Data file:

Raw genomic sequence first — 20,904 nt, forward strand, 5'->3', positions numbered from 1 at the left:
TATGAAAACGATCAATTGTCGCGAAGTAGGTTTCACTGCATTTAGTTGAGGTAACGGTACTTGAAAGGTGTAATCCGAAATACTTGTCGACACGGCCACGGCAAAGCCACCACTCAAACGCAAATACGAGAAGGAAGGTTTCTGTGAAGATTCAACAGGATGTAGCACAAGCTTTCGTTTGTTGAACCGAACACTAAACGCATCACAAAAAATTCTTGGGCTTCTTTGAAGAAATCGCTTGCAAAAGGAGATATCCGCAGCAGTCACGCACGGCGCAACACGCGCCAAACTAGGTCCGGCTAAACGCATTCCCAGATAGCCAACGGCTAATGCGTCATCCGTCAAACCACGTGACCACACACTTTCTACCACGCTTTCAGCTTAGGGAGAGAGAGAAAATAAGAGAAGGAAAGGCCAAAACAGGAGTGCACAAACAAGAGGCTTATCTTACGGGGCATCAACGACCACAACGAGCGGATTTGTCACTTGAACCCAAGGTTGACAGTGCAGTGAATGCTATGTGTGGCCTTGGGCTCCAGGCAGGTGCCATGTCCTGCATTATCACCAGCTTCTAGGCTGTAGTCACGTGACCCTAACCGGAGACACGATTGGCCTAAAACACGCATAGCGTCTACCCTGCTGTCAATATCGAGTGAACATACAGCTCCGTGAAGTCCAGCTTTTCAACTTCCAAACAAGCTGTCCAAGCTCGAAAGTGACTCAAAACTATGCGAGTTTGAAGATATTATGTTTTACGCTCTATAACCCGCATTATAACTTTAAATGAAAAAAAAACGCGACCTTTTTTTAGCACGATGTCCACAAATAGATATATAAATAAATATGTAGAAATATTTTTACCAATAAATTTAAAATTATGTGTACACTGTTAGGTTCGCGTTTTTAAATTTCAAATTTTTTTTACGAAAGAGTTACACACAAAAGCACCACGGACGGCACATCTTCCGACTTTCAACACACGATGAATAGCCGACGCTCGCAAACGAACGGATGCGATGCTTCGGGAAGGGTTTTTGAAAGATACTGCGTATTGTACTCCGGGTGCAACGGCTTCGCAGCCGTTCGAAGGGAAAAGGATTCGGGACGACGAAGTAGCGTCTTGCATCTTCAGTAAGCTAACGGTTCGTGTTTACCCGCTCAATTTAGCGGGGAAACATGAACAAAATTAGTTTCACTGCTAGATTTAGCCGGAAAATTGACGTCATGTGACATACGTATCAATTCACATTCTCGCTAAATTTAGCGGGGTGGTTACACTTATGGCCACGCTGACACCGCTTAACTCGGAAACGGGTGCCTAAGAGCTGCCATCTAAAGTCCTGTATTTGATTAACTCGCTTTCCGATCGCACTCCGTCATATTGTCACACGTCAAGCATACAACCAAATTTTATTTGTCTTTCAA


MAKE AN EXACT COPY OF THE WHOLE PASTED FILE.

Raw genomic sequence first — 20,904 nt, forward strand, 5'->3', positions numbered from 1 at the left:
TATGAAAACGATCAATTGTCGCGAAGTAGGTTTCACTGCATTTAGTTGAGGTAACGGTACTTGAAAGGTGTAATCCGAAATACTTGTCGACACGGCCACGGCAAAGCCACCACTCAAACGCAAATACGAGAAGGAAGGTTTCTGTGAAGATTCAACAGGATGTAGCACAAGCTTTCGTTTGTTGAACCGAACACTAAACGCATCACAAAAAATTCTTGGGCTTCTTTGAAGAAATCGCTTGCAAAAGGAGATATCCGCAGCAGTCACGCACGGCGCAACACGCGCCAAACTAGGTCCGGCTAAACGCATTCCCAGATAGCCAACGGCTAATGCGTCATCCGTCAAACCACGTGACCACACACTTTCTACCACGCTTTCAGCTTAGGGAGAGAGAGAAAATAAGAGAAGGAAAGGCCAAAACAGGAGTGCACAAACAAGAGGCTTATCTTACGGGGCATCAACGACCACAACGAGCGGATTTGTCACTTGAACCCAAGGTTGACAGTGCAGTGAATGCTATGTGTGGCCTTGGGCTCCAGGCAGGTGCCATGTCCTGCATTATCACCAGCTTCTAGGCTGTAGTCACGTGACCCTAACCGGAGACACGATTGGCCTAAAACACGCATAGCGTCTACCCTGCTGTCAATATCGAGTGAACATACAGCTCCGTGAAGTCCAGCTTTTCAACTTCCAAACAAGCTGTCCAAGCTCGAAAGTGACTCAAAACTATGCGAGTTTGAAGATATTATGTTTTACGCTCTATAACCCGCATTATAACTTTAAATGAAAAAAAAACGCGACCTTTTTTTAGCACGATGTCCACAAATAGATATATAAATAAATATGTAGAAATATTTTTACCAATAAATTTAAAATTATGTGTACACTGTTAGGTTCGCGTTTTTAAATTTCAAATTTTTTTTACGAAAGAGTTACACACAAAAGCACCACGGACGGCACATCTTCCGACTTTCAACACACGATGAATAGCCGACGCTCGCAAACGAACGGATGCGATGCTTCGGGAAGGGTTTTTGAAAGATACTGCGTATTGTACTCCGGGTGCAACGGCTTCGCAGCCGTTCGAAGGGAAAAGGATTCGGGACGACGAAGTAGCGTCTTGCATCTTCAGTAAGCTAACGGTTCGTGTTTACCCGCTCAATTTAGCGGGGAAACATGAACAAAATTAGTTTCACTGCTAGATTTAGCCGGAAAATTGACGTCATGTGACATACGTATCAATTCACATTCTCGCTAAATTTAGCGGGGTGGTTACACTTATGGCCACGCTGACACCGCTTAACTCGGAAACGGGTGCCTAAGAGCTGCCATCTAAAGTCCTGTATTTGATTAACTCGCTTTCCGATCGCACTCCGTCATATTGTCACACGTCAAGCATACAACCAAATTTTATTTGTCTTTCAA